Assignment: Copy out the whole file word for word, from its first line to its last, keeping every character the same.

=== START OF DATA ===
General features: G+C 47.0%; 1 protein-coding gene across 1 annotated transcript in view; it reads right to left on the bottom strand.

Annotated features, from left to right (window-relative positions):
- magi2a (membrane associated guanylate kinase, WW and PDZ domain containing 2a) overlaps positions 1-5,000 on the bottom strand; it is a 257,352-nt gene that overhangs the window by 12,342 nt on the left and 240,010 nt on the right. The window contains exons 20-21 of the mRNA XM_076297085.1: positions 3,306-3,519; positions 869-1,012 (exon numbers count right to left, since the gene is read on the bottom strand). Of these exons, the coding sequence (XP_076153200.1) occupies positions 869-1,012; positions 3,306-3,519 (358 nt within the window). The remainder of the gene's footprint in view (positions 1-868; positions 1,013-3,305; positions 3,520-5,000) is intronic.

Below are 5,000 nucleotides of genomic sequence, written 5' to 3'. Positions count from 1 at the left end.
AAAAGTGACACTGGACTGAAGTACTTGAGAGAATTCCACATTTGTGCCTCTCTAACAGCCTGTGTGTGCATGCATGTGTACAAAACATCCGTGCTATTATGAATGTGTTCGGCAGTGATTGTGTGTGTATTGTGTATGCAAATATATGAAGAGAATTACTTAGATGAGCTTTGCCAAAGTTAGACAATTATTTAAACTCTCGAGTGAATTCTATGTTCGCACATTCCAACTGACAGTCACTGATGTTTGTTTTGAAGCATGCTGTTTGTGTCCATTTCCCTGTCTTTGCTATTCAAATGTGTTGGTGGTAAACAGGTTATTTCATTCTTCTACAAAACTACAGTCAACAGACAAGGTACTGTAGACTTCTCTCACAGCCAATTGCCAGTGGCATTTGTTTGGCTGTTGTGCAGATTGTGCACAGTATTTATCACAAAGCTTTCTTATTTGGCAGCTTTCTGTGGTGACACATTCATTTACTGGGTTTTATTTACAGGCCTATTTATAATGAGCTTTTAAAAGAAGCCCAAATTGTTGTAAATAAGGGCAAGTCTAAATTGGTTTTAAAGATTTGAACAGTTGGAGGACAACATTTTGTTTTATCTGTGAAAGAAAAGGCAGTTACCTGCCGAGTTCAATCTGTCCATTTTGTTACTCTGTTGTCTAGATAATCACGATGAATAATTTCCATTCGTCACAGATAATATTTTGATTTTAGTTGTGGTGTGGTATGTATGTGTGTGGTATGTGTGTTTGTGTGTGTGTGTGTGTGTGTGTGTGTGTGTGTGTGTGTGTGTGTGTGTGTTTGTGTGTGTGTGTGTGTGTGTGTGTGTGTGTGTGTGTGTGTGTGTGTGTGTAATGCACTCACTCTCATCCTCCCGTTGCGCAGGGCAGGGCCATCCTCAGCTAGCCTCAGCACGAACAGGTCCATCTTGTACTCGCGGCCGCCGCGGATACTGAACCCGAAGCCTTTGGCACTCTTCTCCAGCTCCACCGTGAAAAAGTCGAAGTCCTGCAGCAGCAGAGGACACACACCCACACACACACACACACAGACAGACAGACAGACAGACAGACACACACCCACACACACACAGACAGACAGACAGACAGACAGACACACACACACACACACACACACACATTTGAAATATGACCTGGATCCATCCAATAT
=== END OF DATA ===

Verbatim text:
General features: G+C 47.0%; 1 protein-coding gene across 1 annotated transcript in view; it reads right to left on the bottom strand.

Annotated features, from left to right (window-relative positions):
- magi2a (membrane associated guanylate kinase, WW and PDZ domain containing 2a) overlaps positions 1-5,000 on the bottom strand; it is a 257,352-nt gene that overhangs the window by 12,342 nt on the left and 240,010 nt on the right. The window contains exons 20-21 of the mRNA XM_076297085.1: positions 3,306-3,519; positions 869-1,012 (exon numbers count right to left, since the gene is read on the bottom strand). Of these exons, the coding sequence (XP_076153200.1) occupies positions 869-1,012; positions 3,306-3,519 (358 nt within the window). The remainder of the gene's footprint in view (positions 1-868; positions 1,013-3,305; positions 3,520-5,000) is intronic.

Below are 5,000 nucleotides of genomic sequence, written 5' to 3'. Positions count from 1 at the left end.
AAAAGTGACACTGGACTGAAGTACTTGAGAGAATTCCACATTTGTGCCTCTCTAACAGCCTGTGTGTGCATGCATGTGTACAAAACATCCGTGCTATTATGAATGTGTTCGGCAGTGATTGTGTGTGTATTGTGTATGCAAATATATGAAGAGAATTACTTAGATGAGCTTTGCCAAAGTTAGACAATTATTTAAACTCTCGAGTGAATTCTATGTTCGCACATTCCAACTGACAGTCACTGATGTTTGTTTTGAAGCATGCTGTTTGTGTCCATTTCCCTGTCTTTGCTATTCAAATGTGTTGGTGGTAAACAGGTTATTTCATTCTTCTACAAAACTACAGTCAACAGACAAGGTACTGTAGACTTCTCTCACAGCCAATTGCCAGTGGCATTTGTTTGGCTGTTGTGCAGATTGTGCACAGTATTTATCACAAAGCTTTCTTATTTGGCAGCTTTCTGTGGTGACACATTCATTTACTGGGTTTTATTTACAGGCCTATTTATAATGAGCTTTTAAAAGAAGCCCAAATTGTTGTAAATAAGGGCAAGTCTAAATTGGTTTTAAAGATTTGAACAGTTGGAGGACAACATTTTGTTTTATCTGTGAAAGAAAAGGCAGTTACCTGCCGAGTTCAATCTGTCCATTTTGTTACTCTGTTGTCTAGATAATCACGATGAATAATTTCCATTCGTCACAGATAATATTTTGATTTTAGTTGTGGTGTGGTATGTATGTGTGTGGTATGTGTGTTTGTGTGTGTGTGTGTGTGTGTGTGTGTGTGTGTGTGTGTGTGTGTGTGTGTTTGTGTGTGTGTGTGTGTGTGTGTGTGTGTGTGTGTGTGTGTGTGTGTGTGTAATGCACTCACTCTCATCCTCCCGTTGCGCAGGGCAGGGCCATCCTCAGCTAGCCTCAGCACGAACAGGTCCATCTTGTACTCGCGGCCGCCGCGGATACTGAACCCGAAGCCTTTGGCACTCTTCTCCAGCTCCACCGTGAAAAAGTCGAAGTCCTGCAGCAGCAGAGGACACACACCCACACACACACACACACAGACAGACAGACAGACAGACAGACACACACCCACACACACACAGACAGACAGACAGACAGACAGACACACACACACACACACACACACACATTTGAAATATGACCTGGATCCATCCAATAT